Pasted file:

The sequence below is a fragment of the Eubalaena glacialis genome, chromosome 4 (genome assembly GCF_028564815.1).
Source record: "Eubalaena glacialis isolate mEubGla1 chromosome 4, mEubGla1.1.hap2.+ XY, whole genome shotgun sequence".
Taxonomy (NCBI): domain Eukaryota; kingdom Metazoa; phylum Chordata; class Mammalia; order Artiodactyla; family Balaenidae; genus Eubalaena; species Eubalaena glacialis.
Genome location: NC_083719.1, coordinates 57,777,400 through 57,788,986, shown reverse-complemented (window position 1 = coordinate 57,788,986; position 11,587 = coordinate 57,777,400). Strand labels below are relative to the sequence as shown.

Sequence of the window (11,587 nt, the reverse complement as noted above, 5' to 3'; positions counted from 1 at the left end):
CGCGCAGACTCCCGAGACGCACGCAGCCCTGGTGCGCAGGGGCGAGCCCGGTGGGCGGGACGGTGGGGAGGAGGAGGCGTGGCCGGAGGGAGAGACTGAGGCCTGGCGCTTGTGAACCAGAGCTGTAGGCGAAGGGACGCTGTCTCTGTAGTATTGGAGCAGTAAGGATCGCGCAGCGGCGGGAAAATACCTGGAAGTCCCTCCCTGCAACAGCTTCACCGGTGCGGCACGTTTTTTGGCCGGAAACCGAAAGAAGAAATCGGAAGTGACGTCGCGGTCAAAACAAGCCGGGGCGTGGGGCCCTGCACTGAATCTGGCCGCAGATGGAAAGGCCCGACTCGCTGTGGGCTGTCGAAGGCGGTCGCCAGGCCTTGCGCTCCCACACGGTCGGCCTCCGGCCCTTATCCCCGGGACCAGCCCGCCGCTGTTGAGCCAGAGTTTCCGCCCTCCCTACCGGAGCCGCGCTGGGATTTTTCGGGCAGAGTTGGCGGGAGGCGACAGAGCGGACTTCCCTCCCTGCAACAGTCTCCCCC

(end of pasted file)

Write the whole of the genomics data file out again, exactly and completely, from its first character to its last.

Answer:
The sequence below is a fragment of the Eubalaena glacialis genome, chromosome 4 (genome assembly GCF_028564815.1).
Source record: "Eubalaena glacialis isolate mEubGla1 chromosome 4, mEubGla1.1.hap2.+ XY, whole genome shotgun sequence".
Taxonomy (NCBI): domain Eukaryota; kingdom Metazoa; phylum Chordata; class Mammalia; order Artiodactyla; family Balaenidae; genus Eubalaena; species Eubalaena glacialis.
Genome location: NC_083719.1, coordinates 57,777,400 through 57,788,986, shown reverse-complemented (window position 1 = coordinate 57,788,986; position 11,587 = coordinate 57,777,400). Strand labels below are relative to the sequence as shown.

Sequence of the window (11,587 nt, the reverse complement as noted above, 5' to 3'; positions counted from 1 at the left end):
CGCGCAGACTCCCGAGACGCACGCAGCCCTGGTGCGCAGGGGCGAGCCCGGTGGGCGGGACGGTGGGGAGGAGGAGGCGTGGCCGGAGGGAGAGACTGAGGCCTGGCGCTTGTGAACCAGAGCTGTAGGCGAAGGGACGCTGTCTCTGTAGTATTGGAGCAGTAAGGATCGCGCAGCGGCGGGAAAATACCTGGAAGTCCCTCCCTGCAACAGCTTCACCGGTGCGGCACGTTTTTTGGCCGGAAACCGAAAGAAGAAATCGGAAGTGACGTCGCGGTCAAAACAAGCCGGGGCGTGGGGCCCTGCACTGAATCTGGCCGCAGATGGAAAGGCCCGACTCGCTGTGGGCTGTCGAAGGCGGTCGCCAGGCCTTGCGCTCCCACACGGTCGGCCTCCGGCCCTTATCCCCGGGACCAGCCCGCCGCTGTTGAGCCAGAGTTTCCGCCCTCCCTACCGGAGCCGCGCTGGGATTTTTCGGGCAGAGTTGGCGGGAGGCGACAGAGCGGACTTCCCTCCCTGCAACAGTCTCCCCC